Proverbial wisdom for troubled times

768px-contortionist_ravi_standing

Things are getting rough out there, so Gert has pulled together some age-old wisdom to help you get the right attitude:

1. Put on the armour of righteousness

2. Gird your loins

3. Screw your courage to the sticking-place

4. Best foot forward

5  Toe the line

6. Stiff upper lip

7. Eyes peeled

8. Ears pricked

9. Get the monkey off your shoulder

10. Put your shoulder to the wheel

11. Nose to the grindstone

12. Don’t let your left hand know what your right is doing

13. Look like the innocent flower but be the serpent under it

 

There’s a prize for the best selfie in this pose.

Image: https://commons.wikimedia.org/wiki/File:Contortionist_Ravi_standing.jpg

34 thoughts on “Proverbial wisdom for troubled times

      1. You’re kidding! I missed it? These days, Baked Alaska always makes me think of pavlovas which have recently become stylish in somewhat higher-end restaurants (by which I mean restaurants that I can afford once a month — don’t know about the really high-end ones where I never set foot). Did you indulge in Baked Alaska?

        1. 1st Feb is Baked Alaska Day according to my radio this morning, so you probably still have time to rustle one up. To tell the truth, I’ve never actually had it. It always seemed to me a sort of made-up commercial thing, though it’s possible many happy Inuit at this very moment are sitting in their igloos enjoying their national dish. Such is my ignorance.

          1. Here is what appears to be the most complete history of the dessert that I have seen in the past fifty years. Mostly it’s attributed to Chef Ranhofer, but he apparently shouldn’t even get credit for the name. I did make at least one, eons ago in my early twenties, using the “Joy of Cooking” recipe. They are tasty, but it’s easier (and more delicious) to plop a bit of fudgy chocolate cake or brownie in the bottom of the dish, spoon on some ice cream, and drench with chocolate sauce and caramel sauce (or maybe just the caramel). Meringues are too sweet for me. https://whatscookingamerica.net/History/IceCream/BakedAlaska.htm

            The Inuit and Yupik and other Indians seem to prefer “Eskimo” ice cream, which in the old days was seal fat whipped up with snow and berries that had been preserved by freezing. Last time I had it (at a Tlingit-Haida gathering near Ketchikan) it was made with whipped Crisco, as it usually is these days, mixed with sugar and frozen blueberries. https://whatscookingamerica.net/History/Akutaq_EskimoIceCream.htm.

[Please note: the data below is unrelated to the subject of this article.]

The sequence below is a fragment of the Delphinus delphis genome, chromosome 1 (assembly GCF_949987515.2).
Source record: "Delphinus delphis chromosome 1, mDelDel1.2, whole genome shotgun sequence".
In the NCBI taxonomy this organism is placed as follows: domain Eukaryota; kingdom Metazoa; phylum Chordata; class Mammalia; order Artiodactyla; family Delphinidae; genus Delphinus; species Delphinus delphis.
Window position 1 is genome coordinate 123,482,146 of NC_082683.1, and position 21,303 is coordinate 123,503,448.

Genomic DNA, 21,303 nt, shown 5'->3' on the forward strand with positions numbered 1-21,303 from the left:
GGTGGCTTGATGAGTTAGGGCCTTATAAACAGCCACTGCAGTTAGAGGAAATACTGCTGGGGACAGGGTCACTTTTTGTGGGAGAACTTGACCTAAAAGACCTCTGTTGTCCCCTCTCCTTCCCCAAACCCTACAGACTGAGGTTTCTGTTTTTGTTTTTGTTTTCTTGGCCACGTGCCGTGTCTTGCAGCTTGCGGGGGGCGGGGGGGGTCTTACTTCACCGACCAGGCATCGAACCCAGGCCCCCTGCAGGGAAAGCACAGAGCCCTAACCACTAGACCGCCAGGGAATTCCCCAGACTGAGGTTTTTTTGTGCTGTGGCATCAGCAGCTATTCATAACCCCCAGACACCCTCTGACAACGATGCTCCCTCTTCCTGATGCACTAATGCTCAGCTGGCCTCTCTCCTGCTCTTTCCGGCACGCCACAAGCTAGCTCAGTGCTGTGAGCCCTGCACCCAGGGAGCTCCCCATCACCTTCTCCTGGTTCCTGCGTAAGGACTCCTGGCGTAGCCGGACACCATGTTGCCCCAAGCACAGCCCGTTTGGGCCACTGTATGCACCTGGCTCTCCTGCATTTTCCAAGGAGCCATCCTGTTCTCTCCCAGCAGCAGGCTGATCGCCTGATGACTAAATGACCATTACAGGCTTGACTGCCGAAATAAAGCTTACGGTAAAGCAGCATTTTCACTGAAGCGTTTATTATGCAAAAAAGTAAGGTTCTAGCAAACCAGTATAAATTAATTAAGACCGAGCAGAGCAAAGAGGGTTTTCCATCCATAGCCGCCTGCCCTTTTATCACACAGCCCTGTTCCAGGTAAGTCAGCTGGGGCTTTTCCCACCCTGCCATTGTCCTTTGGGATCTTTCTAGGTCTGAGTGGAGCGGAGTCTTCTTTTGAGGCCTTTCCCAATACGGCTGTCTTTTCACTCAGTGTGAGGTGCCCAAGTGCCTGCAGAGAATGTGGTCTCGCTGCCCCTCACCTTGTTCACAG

Now I think I’ll go eat some chocolate because there is no ice cream in the house.

            1. Comprehensive and then some. I like the sound of Benjamin Thompson Rumford, must look into him. I don’t think I’ll be making any of these, including the seal-fat version.

              1. If I may remind my esteemed colleague we had an inferior version this when we dined out with the Family for Christmas. It consisted of stale Pannetone (an Italian sponge cake) covering some pink and green ice-cream,

                Other Gert

                  1. No meringue and no cream. I could eat almost anything if it included these two ingredients. I suppose it was Italian which was odd seeing it was a French restaurant. I don’t think we will be returning this year.

                    Other Gert

  1. Oh, lovely. “Although historians usually cite only his work on heat, he made numerous practical innovations, including central heating, the smokeless chimney, the kitchen oven, thermal underwear, the pressure cooker, and numerous others. In later life, he married (and then became estranged from) Lavoisier’s widow Marie-Anne. Rumford was overbearingly arrogant and had no friends, as well as having a life filled with repeated cycles of rapid rises to prominence followed by equally rapid falls to penury. His abrasive personality and style are perhaps why his many innovations were not widely chronicled by historians.”

    1. In other words, he invented a great deal of what makes modern life pleasant — especially central heating. Add in electricity and running water, and you’re good to go. But we do know about overbearing and arrogant, and what a discouragement that can be to social recognition.

      1. Could you maintain the pose and still bake an Alaska, that is the question. And could you do all that and still stay “nice” as the nuns used to insist? Selfie, please, Chris. I can’t wait to see you in the armour of righteousness.

        1. I tried to take a selfie while doing the really difficult Self-Righteous pose, but I kept dropping the phone — must be slippy fingers from buttering those parsnips.

  2. At this point, after all those comments – how about “bite your tongue”?? As for Baked Alaska I have had it, can’t remember where, probably at some wedding. Have you ever had deep fried ice cream?
    Leslie

      1. He certainly seems determined to deliver to them. I read David Brooks’ NY Times article on the Faustian bargain the Republicans have made. Is anyone going to have the guts to speak out against him, other than McCain and Graham?

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